Sunday, May 22, 2011


One of three SIFF screenings of the day, the other two being Cameraman: The Life and Work of Jack Cardiff and Another Earth.

Alert: This movie made me uncharacteristically cranky.

Presented by Angels & Airwaves
USA, 2011
SIFF's page

LOVE (all caps, ::teeth grating::) sure is glossy and technically impressive, alright. Writer-director William Eubank knows how to put great-looking images on a screen. (From the evidence here, if he directed a Civil War film I'd see it in a heartbeat as long as someone else wrote the screenplay.) The film's narrative premise — an astronaut, alone on the International Space Station in the year 2039, is cut off and abandoned by Earth after an unknown cataclysm wipes out human civilization below — is conceptually a strong one, and for the most part it's well presented (before it descends into disjointed, fatuous incoherence). I applaud that it's a 100% independent production, as Eubank mentioned in his opening remarks. A real labor of love, years in the making. No question.

But goddamn. What a load of tedious, baldly derivative (the ghost of Stanley Kubrick has already phoned his lawyer), vapid abstruseness that's "deep" only in quotation marks in the manner of a sophomore poetry major who can't stop bonging out to vintage '70s-'80s art-rock and yet still misses the finer points of the Alan Parsons Project, Rick Wakeman's concept spectacles, and Yes album cover art. (Not surprisingly then, LOVE emerged from a concept album by progressive rockers Angels & Airwaves. The film's Wikipedia page has that history.)

The plot, if that's what we can call it, opens with an extended Civil War sequence focusing on a captain in a doomed battle, then jumps forward to its near-future scenario with the astronaut. In the orbital station, the isolated space traveler discovers the captain's diary from 1864 (seriously?). The writer-director's intention behind this moment might have been to suggest some sort of metaphysical link between the captain and the astronaut, to kindle a sense of awe in the inexplicable joining of two doomed men across time and space.

Instead, it's a ridiculous, seemingly desperate moment, absurd and "mysterious" but not in any good way that's evocative or grabbing. I suspect quite strongly, based on the evidence presented on the screen, that Eubank shoehorned footage from an aborted Civil War film into an undeveloped and unworkable sci-fi premise, hoping that through some alchemy the two would fuse and transform shit into Shinola.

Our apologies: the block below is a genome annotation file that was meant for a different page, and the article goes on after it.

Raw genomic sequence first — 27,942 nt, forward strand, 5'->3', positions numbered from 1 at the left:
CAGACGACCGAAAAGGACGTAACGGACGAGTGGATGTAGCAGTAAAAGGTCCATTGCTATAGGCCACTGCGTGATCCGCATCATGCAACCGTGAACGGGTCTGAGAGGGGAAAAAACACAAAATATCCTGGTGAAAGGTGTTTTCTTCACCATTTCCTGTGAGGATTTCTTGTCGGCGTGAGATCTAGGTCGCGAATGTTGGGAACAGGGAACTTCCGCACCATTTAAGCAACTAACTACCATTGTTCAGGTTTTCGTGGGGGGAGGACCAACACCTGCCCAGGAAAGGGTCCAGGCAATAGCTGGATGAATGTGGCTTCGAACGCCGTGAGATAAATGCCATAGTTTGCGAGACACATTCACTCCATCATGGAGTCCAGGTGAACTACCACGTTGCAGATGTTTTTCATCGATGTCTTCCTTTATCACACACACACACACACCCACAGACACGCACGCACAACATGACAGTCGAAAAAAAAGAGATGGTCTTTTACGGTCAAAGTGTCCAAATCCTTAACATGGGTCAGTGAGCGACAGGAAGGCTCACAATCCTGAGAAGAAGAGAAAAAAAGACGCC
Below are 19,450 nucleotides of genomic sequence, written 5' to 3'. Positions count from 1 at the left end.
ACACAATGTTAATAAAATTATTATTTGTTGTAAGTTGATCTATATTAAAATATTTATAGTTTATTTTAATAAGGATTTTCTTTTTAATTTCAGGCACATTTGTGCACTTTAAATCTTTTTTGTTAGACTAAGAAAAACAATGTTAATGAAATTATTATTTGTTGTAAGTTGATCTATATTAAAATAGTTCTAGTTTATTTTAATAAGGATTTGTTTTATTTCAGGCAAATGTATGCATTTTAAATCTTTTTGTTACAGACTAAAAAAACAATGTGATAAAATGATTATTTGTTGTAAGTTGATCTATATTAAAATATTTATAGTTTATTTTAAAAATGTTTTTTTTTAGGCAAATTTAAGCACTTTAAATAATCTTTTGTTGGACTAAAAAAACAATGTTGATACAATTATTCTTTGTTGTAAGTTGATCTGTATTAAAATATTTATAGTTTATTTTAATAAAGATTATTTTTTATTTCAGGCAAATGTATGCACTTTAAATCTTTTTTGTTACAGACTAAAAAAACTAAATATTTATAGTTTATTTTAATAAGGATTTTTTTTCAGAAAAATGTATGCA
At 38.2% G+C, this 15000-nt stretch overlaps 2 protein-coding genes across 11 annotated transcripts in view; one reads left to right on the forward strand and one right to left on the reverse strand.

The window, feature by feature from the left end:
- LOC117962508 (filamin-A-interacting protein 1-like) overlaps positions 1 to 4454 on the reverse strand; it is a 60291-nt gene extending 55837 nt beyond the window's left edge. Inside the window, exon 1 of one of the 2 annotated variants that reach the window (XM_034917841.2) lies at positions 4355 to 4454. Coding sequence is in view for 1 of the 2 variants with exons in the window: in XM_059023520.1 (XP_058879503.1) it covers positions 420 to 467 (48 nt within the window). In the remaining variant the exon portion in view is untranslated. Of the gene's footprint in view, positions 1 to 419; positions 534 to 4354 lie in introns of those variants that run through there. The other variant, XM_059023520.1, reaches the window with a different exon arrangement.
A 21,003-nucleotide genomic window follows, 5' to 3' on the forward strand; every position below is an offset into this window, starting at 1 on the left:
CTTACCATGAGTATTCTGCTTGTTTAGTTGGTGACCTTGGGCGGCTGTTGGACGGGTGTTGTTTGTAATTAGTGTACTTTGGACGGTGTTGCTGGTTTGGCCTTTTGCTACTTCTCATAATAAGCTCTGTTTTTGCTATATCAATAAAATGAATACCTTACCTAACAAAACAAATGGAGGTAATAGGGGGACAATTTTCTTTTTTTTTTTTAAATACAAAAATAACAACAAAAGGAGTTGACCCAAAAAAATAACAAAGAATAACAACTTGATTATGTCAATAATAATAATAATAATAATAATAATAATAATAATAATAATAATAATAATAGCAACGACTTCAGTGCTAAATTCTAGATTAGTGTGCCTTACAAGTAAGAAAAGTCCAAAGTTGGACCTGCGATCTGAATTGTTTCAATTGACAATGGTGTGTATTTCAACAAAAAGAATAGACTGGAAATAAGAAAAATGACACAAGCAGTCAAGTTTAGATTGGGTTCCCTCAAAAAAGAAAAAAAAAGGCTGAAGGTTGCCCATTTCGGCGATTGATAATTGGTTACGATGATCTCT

There's no Shinola here.

By the half-way mark, I wasn't so much watching it as simply staring at it, like an aquarium filled with pretty fish that I wished would do something, maybe interact with one another or eat fish flakes ... anything.

LOVE's attempts to shine a blacklight bulb on the wall-poster themes of Connection, Communication, and Love (rather, LOVE) — and then missing each target entirely — would be funny if the whole experience wasn't such a dreary exercise in wanky grandiloquence and clear but wasted talent.

Generally speaking, movies, particular indies, that hang their hats on being "ambiguous" or "narratively challenging" or "interpretive" are not a barrier to entry for me. As regular readers here know, I can appreciate a less-is-more approach or the challenge of filling in blanks myself. LOVE, though, just keeps piling on the more like potatoes and gravy at Country Kitchen, bloating the interpretive ambiguities until they practically sweat poseur grandstanding and ostentatious impenetrability. The result is pretty, yes, but also ultimately counter-productive and, in its final moments, LOL pretentious in the arch manner of creativity stuck in the notebook doodlings of adolescence.

The guy sitting next to me: twenty-something, pleasant, chatty, thrilled to have come all the way from Boston just for this screening because he's such a fan of Angels & Airwaves. As the lights came up at the end, I got up and wished him a good visit to Seattle. He just sat there, stony-faced, as if calculating a way to get his round-trip airfare back.

Oh, and the squad of logo-bearing "astronauts" positioned inside the theater like an FM radio "Morning Zoo" ribbon-cutting at the mall's new Apple Store — just don't.

Besides, while standing in line I received word that my friend Kij had just won her second Nebula Award. And I'm not going to let this sample of dull ponderousness harsh that buzz.

I mean, goddamn.

Music: Simone
Near at hand: A bumblebee the size of an Everlasting Gobstopper thumping against the inside of the window (what the?)